Miami Cancer Institute targets two more proton therapy units
Written by Katya Maruri on January 9, 2018
As the Miami Cancer Institute at Baptist Health South Florida prepares to commemorate its first anniversary this month, Dr. Michael Zinner, the institute’s founding chief executive officer and executive medical director, points to incorporating proton therapy units, building up the institute’s electronic medical records and continuing its work with the Memorial Sloan Kettering Alliance as being integral components to the institute’s current and future success.
The institute, which officially opened doors to its 445,000-square-foot flagship facility on Jan. 26, 2017, offers patients a wide range of comprehensive clinical services.
Some of those services, Dr. Zinner said, include diagnostic imaging, infusion chemotherapy, plans for bone marrow transplantation, radiation therapies, including standard radiation, Gamma knife, TomoTherapy and proton therapy, a nationally renowned robotic surgery program with emphasis on gynecology-oncology and thoracic surgery, access to clinical trials and special programs and support for patients, family and friends.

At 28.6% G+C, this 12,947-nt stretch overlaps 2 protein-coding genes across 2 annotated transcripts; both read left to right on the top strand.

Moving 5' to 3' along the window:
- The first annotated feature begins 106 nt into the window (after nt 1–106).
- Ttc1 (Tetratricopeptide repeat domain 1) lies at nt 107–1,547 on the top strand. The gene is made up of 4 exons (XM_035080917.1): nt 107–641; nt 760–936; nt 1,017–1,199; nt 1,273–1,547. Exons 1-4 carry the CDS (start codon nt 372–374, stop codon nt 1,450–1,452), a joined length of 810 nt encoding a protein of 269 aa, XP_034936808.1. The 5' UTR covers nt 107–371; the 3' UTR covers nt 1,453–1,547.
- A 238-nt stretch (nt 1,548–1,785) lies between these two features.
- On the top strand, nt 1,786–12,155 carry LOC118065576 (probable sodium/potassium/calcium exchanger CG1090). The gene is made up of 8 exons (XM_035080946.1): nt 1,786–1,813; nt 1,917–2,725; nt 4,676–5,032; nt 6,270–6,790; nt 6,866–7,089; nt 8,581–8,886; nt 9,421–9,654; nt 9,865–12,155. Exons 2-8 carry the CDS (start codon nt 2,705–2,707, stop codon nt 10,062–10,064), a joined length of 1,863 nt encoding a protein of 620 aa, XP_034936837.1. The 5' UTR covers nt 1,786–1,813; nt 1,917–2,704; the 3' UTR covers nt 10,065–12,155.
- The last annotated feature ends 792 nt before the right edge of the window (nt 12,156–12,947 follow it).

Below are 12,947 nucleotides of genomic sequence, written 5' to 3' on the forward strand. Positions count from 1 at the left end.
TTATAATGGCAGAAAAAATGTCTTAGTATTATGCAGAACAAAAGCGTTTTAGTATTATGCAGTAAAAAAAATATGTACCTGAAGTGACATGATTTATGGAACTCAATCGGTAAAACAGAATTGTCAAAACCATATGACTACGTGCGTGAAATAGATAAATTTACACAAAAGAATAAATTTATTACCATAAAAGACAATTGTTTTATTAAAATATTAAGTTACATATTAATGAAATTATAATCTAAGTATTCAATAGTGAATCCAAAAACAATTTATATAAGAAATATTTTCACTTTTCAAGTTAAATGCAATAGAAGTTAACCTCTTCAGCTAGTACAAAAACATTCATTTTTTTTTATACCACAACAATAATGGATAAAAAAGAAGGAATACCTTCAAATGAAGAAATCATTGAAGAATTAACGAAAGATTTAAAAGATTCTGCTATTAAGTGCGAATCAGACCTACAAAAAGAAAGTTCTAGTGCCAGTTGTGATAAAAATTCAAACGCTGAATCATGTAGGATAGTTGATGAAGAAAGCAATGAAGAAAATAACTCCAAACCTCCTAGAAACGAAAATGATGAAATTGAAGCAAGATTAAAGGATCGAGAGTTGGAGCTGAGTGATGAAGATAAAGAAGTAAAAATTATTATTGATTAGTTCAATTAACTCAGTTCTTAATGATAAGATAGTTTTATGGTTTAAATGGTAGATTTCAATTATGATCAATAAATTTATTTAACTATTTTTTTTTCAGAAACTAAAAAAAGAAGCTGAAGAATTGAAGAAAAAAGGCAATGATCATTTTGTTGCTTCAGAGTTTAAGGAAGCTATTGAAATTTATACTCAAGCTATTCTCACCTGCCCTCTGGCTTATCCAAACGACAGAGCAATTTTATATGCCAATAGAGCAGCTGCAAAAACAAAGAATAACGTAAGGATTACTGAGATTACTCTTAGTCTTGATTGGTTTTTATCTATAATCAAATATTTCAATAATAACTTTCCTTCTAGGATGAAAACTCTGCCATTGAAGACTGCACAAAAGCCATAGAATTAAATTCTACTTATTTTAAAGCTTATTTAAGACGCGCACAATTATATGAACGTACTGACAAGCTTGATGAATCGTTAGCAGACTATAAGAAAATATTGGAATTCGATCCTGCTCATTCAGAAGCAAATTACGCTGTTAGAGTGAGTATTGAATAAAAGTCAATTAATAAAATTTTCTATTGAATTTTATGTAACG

As a result of these services, Dr. Zinner said, the institute has been able to reach its patient target within its first year.
“It’s been a spectacular year,” Dr. Zinner told Miami Today. “We officially hit our patient target of 870 unique patients a day in early December and have completed around 50 clinical trials with multiple affiliates, including Memorial Sloan Kettering.”
In addition to meeting patient targets and completing clinical trials, he said, “this year has really been all about moving into the new building, getting acclimated to our new environment and getting things online as efficiently and quickly as possible.”
Moving forward, though, Dr. Zinner said, “We are looking to add two more proton therapy units sometime this year to provide patients with more therapy options.”
The first proton therapy unit, he said, came online at the end of November and currently has a waiting list of 60 patients.
As for other objectives the institute hopes to implement, Dr. Zinner said, “we hope to create a cohesive comprehensive culture for patients and families, while incorporating cutting-edge technology to ensure that patients receive top-notch medical care.”
“At the end of the day,” he said, “it’s all about providing patients with an unparalleled patient experience that is focused on providing them with the best possible care and services.”